Posts By Nicola Kerslake
Access to sufficient appropriate capital remains one of the greatest keys to success for indoor agriculture entrepreneurs. In a survey conducted of indoor agriculture industry participants, Newbean Capital found that 53% of respondents stated their biggest business challenge was finding enough funding to operate or expand their farm. In addition, 74% of respondents were currently seeking external capital for their farm.
When discussing funding options for expansion, it is important to make the distinction between debt-based funding and equity-based funding. Debt-based funding is a loan. You either pay it back in installments, or when the loan comes due. Equity funding, on the other hand, is funding that gives investors shares in your company. Typically, with equity funding, an investor does not expect repayment until the business is sold or another investor buys their stake in the business.
The allure of container farming has introduced many new farmers to indoor agriculture. Their portability and low fixed costs have expanded the possibilities for grow sites for many people. Based on discussions with industry players, we estimate that there are between 250 and 300 branded container farms in the world, with likely as many “homegrown” operations in existence.
This growing practice has not only captured the imagination of the media, but it has also attracted entrepreneurs and investors. A container farm’s size, cost and ability to grow in extreme temperatures have made it a great indoor farming option. Here are their five top advantages:
Joe Swartz is Vice President at American Hydroponics (AmHydro), a longstanding indoor agriculture consultant and supplier. Based in California, the company services clients across the world. Joe has a lengthy career as a grower, and lives with his family on his East coast family farm. Ahead of his presentation at Indoor Ag-Con in May, we posed five questions to him on the hydroponic greenhouse industry and growing on Mars.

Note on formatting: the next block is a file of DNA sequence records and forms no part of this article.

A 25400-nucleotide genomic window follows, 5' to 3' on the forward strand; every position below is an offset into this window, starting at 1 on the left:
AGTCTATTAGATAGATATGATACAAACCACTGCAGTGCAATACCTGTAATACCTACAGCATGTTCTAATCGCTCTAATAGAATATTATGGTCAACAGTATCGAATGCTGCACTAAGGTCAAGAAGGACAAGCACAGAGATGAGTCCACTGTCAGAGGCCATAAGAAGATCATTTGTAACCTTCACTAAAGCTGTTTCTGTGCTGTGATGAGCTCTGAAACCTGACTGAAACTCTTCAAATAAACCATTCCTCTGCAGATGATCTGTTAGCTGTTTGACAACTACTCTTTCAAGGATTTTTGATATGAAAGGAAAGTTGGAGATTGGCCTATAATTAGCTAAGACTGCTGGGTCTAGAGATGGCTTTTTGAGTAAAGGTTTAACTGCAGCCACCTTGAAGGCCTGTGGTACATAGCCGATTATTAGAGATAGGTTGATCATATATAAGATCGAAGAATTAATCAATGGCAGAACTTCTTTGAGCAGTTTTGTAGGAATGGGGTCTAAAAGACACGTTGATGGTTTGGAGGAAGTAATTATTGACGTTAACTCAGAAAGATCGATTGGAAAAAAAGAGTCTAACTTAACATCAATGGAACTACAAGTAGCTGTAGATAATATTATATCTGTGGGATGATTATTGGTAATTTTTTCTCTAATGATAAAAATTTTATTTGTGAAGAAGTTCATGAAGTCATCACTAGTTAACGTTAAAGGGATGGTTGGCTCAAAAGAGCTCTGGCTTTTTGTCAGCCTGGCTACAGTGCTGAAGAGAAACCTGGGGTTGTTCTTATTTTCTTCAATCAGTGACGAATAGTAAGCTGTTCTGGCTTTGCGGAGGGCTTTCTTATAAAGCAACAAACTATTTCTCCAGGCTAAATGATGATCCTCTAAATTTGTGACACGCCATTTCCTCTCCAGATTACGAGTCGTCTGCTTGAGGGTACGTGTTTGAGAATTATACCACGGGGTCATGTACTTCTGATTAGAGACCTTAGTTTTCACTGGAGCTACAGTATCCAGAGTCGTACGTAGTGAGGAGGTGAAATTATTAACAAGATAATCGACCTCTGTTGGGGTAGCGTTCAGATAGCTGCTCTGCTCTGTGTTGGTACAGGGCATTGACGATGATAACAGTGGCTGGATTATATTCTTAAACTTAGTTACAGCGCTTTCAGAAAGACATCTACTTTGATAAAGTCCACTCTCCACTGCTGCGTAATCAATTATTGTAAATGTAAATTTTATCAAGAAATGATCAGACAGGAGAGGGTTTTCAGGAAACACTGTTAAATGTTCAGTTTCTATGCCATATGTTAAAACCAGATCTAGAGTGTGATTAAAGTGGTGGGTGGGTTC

Michael Guttman is the Sustainability Officer for Kennett Towsnhip, PA, a small town that single-handedly supplies around half of the US’s mushroom supplies. A veteran of the IT world, Michael is applying his entrepreneurial skills to aiding the town in diversifying …
Indoor Ag-Con Returns to Las Vegas to Discuss Farm Economics and New Technology Trends in Hydroponics, Aquaponics & AeroponicsMarch 14, 2017 | Nicola Kerslake
News Release — Las Vegas, NV – March 14, 2017 — Indoor agriculture – growing crops using hydroponic, aquaponic and aeroponic techniques – has become popular as consumer demand for “local food” leads growers to add new farms in industrial and suburban areas across the country. Indoor Ag-Con – the industry’s premier conference – will be returning to Las Vegas for the fifth year on May 3-4, 2017 to discuss the prospects for this increasingly important contributor to the global food supply chain.
The two-day event will be held at the Las Vegas Convention Center, and is tailored toward corporate executives from the technology, investment, vertical farming, greenhouse growing, and food and beverage industries, along with hydroponic, aquaponic and aeroponic startups and urban farmers. It is unique in being crop-agnostic, covering crops from leafy greens and mushrooms to alternate proteins and legal cannabis. Participants will receive an exclusive hard copy of the newest edition in a popular white paper series, which is sponsored by Urban Crops and will focus on the US industry’s development.